The Moon and Saturn will make a close approach, passing within a mere 3.2 arcminutes of each other. The Moon will be 23 days old.
From Ashburn, the pair will be visible in the dawn sky, rising at 03:20 (EST) – 3 hours and 39 minutes before the Sun – and reaching an altitude of 26° above the south-eastern horizon before fading from view as dawn breaks around 06:42.
The Moon will be at mag -11.6; and Saturn will be at mag 0.4. Both objects will lie in the constellation Sagittarius.
They will be close enough to fit within the field of view of a telescope, but will also be visible to the naked eye or through a pair of binoculars.
A graph of the angular separation between the Moon and Saturn around the time of closest approach is available here.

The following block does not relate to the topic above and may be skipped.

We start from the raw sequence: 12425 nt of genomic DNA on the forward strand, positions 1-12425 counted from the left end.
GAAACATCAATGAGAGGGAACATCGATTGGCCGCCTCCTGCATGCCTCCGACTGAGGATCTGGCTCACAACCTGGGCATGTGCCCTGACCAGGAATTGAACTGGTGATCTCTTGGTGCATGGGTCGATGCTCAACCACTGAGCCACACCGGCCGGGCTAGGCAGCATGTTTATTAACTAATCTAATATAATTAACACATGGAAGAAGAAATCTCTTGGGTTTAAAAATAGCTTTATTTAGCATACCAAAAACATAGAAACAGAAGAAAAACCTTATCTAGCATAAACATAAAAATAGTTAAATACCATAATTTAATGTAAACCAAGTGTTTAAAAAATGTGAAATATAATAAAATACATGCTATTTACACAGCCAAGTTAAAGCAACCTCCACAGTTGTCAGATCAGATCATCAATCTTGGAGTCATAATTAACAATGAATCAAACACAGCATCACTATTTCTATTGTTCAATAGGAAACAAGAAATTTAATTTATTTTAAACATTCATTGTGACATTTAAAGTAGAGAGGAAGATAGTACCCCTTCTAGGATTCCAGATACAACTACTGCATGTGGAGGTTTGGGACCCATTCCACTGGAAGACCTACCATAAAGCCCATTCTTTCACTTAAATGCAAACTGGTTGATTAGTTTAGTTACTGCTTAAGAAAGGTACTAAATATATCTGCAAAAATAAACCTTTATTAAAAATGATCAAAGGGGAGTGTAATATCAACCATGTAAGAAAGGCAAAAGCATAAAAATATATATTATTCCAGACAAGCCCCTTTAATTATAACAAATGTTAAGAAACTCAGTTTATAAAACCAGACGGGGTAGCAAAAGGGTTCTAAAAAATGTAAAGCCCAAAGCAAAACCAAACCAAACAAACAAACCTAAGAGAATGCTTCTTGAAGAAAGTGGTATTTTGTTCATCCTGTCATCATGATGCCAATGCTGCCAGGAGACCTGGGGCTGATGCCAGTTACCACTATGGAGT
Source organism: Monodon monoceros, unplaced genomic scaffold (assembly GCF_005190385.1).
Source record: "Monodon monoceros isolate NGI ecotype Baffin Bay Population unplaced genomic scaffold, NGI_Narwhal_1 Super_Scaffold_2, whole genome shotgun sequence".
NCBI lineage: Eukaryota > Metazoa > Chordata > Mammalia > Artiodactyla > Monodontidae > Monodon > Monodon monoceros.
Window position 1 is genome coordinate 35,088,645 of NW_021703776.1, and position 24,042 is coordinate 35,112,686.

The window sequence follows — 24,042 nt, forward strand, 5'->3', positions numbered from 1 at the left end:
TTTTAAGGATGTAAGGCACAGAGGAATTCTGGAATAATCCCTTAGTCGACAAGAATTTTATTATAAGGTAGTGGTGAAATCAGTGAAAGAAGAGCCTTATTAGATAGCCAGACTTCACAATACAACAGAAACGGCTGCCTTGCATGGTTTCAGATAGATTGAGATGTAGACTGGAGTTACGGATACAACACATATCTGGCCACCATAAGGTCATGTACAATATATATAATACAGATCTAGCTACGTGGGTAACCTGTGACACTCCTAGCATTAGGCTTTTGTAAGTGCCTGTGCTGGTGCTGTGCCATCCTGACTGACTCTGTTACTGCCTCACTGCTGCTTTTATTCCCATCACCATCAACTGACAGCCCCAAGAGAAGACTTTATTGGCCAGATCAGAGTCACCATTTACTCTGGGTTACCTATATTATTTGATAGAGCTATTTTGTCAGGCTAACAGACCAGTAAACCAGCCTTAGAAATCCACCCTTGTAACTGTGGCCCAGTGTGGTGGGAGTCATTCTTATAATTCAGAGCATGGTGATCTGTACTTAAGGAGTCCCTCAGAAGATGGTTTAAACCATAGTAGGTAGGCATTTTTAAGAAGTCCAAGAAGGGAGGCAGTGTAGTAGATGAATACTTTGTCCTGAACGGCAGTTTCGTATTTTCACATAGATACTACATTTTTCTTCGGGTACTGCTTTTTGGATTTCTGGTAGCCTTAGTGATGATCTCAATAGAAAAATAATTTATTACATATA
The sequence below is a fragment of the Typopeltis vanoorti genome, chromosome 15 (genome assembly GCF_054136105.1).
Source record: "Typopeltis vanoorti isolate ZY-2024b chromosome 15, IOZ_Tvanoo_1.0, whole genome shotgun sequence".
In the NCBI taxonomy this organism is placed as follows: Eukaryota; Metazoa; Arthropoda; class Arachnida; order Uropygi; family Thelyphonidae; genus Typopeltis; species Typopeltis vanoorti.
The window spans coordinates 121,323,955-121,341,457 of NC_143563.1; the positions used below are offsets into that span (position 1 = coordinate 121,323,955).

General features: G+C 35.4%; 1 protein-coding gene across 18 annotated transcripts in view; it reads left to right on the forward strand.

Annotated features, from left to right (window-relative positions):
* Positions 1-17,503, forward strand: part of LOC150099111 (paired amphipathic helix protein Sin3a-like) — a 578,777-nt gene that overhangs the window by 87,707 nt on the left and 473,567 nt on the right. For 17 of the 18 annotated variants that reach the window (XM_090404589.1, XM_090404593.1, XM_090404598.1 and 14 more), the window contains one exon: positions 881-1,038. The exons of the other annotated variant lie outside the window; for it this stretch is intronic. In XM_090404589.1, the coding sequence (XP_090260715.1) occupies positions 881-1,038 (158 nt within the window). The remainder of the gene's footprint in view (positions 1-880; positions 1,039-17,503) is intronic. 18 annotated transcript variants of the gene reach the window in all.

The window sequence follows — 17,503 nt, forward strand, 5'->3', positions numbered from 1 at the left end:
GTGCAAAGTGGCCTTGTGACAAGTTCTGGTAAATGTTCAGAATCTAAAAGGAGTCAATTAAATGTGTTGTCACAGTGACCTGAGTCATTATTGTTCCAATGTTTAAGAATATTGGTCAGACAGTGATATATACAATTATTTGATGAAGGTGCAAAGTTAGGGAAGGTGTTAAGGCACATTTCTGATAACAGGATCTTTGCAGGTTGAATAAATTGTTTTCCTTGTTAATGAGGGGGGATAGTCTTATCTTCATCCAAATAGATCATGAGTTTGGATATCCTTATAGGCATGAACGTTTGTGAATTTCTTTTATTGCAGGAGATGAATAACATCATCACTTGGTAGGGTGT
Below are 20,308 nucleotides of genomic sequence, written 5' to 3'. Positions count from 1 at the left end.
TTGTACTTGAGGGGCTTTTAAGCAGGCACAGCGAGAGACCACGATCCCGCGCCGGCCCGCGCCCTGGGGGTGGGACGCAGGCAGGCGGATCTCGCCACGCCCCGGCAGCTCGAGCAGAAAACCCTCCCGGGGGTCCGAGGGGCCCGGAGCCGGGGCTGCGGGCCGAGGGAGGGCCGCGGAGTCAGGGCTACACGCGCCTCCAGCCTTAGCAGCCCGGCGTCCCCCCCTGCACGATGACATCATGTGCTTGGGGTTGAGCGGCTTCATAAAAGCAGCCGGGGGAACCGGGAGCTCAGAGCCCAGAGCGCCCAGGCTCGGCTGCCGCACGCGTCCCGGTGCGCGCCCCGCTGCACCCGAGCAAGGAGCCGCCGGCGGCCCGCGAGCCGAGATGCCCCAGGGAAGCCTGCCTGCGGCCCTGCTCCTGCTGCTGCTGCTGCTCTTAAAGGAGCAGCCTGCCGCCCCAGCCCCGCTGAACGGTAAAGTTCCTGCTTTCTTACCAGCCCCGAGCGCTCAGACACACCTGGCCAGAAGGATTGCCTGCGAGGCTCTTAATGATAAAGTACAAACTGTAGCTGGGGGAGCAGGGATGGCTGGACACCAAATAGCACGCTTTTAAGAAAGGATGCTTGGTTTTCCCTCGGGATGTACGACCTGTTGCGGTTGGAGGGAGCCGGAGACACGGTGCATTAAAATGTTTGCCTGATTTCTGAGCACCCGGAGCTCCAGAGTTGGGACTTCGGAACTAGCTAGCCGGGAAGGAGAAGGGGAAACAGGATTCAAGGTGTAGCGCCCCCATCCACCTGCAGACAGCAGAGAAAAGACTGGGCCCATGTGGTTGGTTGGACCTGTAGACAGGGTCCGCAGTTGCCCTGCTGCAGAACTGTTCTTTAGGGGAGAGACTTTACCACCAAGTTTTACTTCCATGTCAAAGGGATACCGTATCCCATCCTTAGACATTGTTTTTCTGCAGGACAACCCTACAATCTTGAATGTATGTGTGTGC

The positions of the pair at the moment of closest approach will be as follows:
|Object||Right Ascension||Declination||Constellation||Magnitude||Angular Size|
The coordinates above are given in J2000.0. The pair will be at an angular separation of 78° from the Sun, which is in Pisces at this time of year.
|The sky on 29 March 2019|
23 days old
All times shown in EDT.
The circumstances of this event were computed using the DE430 planetary ephemeris published by the Jet Propulsion Laboratory (JPL).
This event was automatically generated by searching the ephemeris for planetary alignments which are of interest to amateur astronomers, and the text above was generated based on an estimate of your location.
|02 Jan 2019||– Saturn at solar conjunction|
|09 Jul 2019||– Saturn at opposition|
|13 Jan 2020||– Saturn at solar conjunction|
|20 Jul 2020||– Saturn at opposition|
The Moon in conjunction with Venus and Jupiter, with the Very Large Telescope in the foreground. Image © Y. Beletsky, ESO, 2009.